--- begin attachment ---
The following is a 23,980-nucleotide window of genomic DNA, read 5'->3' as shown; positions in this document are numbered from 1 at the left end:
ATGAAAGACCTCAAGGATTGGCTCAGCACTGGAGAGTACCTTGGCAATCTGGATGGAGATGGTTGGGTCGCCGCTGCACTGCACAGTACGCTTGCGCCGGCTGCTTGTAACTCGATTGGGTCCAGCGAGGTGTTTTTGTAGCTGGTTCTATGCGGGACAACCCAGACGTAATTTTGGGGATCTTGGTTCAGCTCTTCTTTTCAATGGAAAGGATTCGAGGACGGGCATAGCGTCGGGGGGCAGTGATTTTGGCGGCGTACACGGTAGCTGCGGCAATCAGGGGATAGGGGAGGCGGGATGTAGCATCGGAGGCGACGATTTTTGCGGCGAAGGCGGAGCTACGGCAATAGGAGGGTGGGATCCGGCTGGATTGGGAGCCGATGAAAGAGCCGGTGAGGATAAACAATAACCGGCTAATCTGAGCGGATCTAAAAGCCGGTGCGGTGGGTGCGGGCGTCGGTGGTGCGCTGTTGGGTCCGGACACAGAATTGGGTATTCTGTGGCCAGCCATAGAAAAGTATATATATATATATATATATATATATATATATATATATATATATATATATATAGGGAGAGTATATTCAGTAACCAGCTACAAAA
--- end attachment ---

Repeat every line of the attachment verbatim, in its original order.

The following is a 23,980-nucleotide window of genomic DNA, read 5'->3' as shown; positions in this document are numbered from 1 at the left end:
ATGAAAGACCTCAAGGATTGGCTCAGCACTGGAGAGTACCTTGGCAATCTGGATGGAGATGGTTGGGTCGCCGCTGCACTGCACAGTACGCTTGCGCCGGCTGCTTGTAACTCGATTGGGTCCAGCGAGGTGTTTTTGTAGCTGGTTCTATGCGGGACAACCCAGACGTAATTTTGGGGATCTTGGTTCAGCTCTTCTTTTCAATGGAAAGGATTCGAGGACGGGCATAGCGTCGGGGGGCAGTGATTTTGGCGGCGTACACGGTAGCTGCGGCAATCAGGGGATAGGGGAGGCGGGATGTAGCATCGGAGGCGACGATTTTTGCGGCGAAGGCGGAGCTACGGCAATAGGAGGGTGGGATCCGGCTGGATTGGGAGCCGATGAAAGAGCCGGTGAGGATAAACAATAACCGGCTAATCTGAGCGGATCTAAAAGCCGGTGCGGTGGGTGCGGGCGTCGGTGGTGCGCTGTTGGGTCCGGACACAGAATTGGGTATTCTGTGGCCAGCCATAGAAAAGTATATATATATATATATATATATATATATATATATATATATATATATATATATAGGGAGAGTATATTCAGTAACCAGCTACAAAA